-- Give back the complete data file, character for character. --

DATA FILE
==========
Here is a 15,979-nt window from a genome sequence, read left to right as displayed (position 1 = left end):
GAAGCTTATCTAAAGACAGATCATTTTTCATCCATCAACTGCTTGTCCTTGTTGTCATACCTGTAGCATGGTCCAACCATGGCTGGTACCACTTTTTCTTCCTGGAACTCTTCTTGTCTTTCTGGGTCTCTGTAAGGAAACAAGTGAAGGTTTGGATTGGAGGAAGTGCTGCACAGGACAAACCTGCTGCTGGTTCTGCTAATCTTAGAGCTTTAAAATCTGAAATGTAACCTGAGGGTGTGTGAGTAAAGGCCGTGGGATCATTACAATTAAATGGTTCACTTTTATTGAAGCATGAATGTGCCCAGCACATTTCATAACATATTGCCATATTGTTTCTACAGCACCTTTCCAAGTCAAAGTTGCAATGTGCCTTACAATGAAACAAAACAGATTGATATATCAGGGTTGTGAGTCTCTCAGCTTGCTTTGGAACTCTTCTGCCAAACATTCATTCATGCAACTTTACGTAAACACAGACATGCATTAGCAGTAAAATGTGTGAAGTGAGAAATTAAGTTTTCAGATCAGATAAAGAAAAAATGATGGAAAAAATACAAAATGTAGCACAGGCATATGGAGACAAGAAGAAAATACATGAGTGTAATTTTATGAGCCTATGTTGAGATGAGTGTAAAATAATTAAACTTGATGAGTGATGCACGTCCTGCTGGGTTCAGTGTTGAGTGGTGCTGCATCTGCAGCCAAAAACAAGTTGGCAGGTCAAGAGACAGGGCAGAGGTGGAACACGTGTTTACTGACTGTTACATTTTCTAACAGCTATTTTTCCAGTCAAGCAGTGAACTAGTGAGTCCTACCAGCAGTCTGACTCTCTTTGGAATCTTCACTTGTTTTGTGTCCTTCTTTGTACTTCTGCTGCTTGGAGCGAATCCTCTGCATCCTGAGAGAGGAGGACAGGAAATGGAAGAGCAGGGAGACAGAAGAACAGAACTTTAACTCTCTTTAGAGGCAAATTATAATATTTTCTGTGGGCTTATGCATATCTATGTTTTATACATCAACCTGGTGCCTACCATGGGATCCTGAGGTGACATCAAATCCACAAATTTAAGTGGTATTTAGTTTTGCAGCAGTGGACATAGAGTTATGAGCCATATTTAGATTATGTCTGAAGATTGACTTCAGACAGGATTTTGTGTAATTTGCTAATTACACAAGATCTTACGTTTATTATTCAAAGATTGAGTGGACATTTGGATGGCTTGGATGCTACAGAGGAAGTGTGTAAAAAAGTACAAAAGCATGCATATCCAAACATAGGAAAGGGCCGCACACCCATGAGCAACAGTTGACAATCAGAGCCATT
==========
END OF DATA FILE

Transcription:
Here is a 15,979-nt window from a genome sequence, read left to right as displayed (position 1 = left end):
GAAGCTTATCTAAAGACAGATCATTTTTCATCCATCAACTGCTTGTCCTTGTTGTCATACCTGTAGCATGGTCCAACCATGGCTGGTACCACTTTTTCTTCCTGGAACTCTTCTTGTCTTTCTGGGTCTCTGTAAGGAAACAAGTGAAGGTTTGGATTGGAGGAAGTGCTGCACAGGACAAACCTGCTGCTGGTTCTGCTAATCTTAGAGCTTTAAAATCTGAAATGTAACCTGAGGGTGTGTGAGTAAAGGCCGTGGGATCATTACAATTAAATGGTTCACTTTTATTGAAGCATGAATGTGCCCAGCACATTTCATAACATATTGCCATATTGTTTCTACAGCACCTTTCCAAGTCAAAGTTGCAATGTGCCTTACAATGAAACAAAACAGATTGATATATCAGGGTTGTGAGTCTCTCAGCTTGCTTTGGAACTCTTCTGCCAAACATTCATTCATGCAACTTTACGTAAACACAGACATGCATTAGCAGTAAAATGTGTGAAGTGAGAAATTAAGTTTTCAGATCAGATAAAGAAAAAATGATGGAAAAAATACAAAATGTAGCACAGGCATATGGAGACAAGAAGAAAATACATGAGTGTAATTTTATGAGCCTATGTTGAGATGAGTGTAAAATAATTAAACTTGATGAGTGATGCACGTCCTGCTGGGTTCAGTGTTGAGTGGTGCTGCATCTGCAGCCAAAAACAAGTTGGCAGGTCAAGAGACAGGGCAGAGGTGGAACACGTGTTTACTGACTGTTACATTTTCTAACAGCTATTTTTCCAGTCAAGCAGTGAACTAGTGAGTCCTACCAGCAGTCTGACTCTCTTTGGAATCTTCACTTGTTTTGTGTCCTTCTTTGTACTTCTGCTGCTTGGAGCGAATCCTCTGCATCCTGAGAGAGGAGGACAGGAAATGGAAGAGCAGGGAGACAGAAGAACAGAACTTTAACTCTCTTTAGAGGCAAATTATAATATTTTCTGTGGGCTTATGCATATCTATGTTTTATACATCAACCTGGTGCCTACCATGGGATCCTGAGGTGACATCAAATCCACAAATTTAAGTGGTATTTAGTTTTGCAGCAGTGGACATAGAGTTATGAGCCATATTTAGATTATGTCTGAAGATTGACTTCAGACAGGATTTTGTGTAATTTGCTAATTACACAAGATCTTACGTTTATTATTCAAAGATTGAGTGGACATTTGGATGGCTTGGATGCTACAGAGGAAGTGTGTAAAAAAGTACAAAAGCATGCATATCCAAACATAGGAAAGGGCCGCACACCCATGAGCAACAGTTGACAATCAGAGCCATT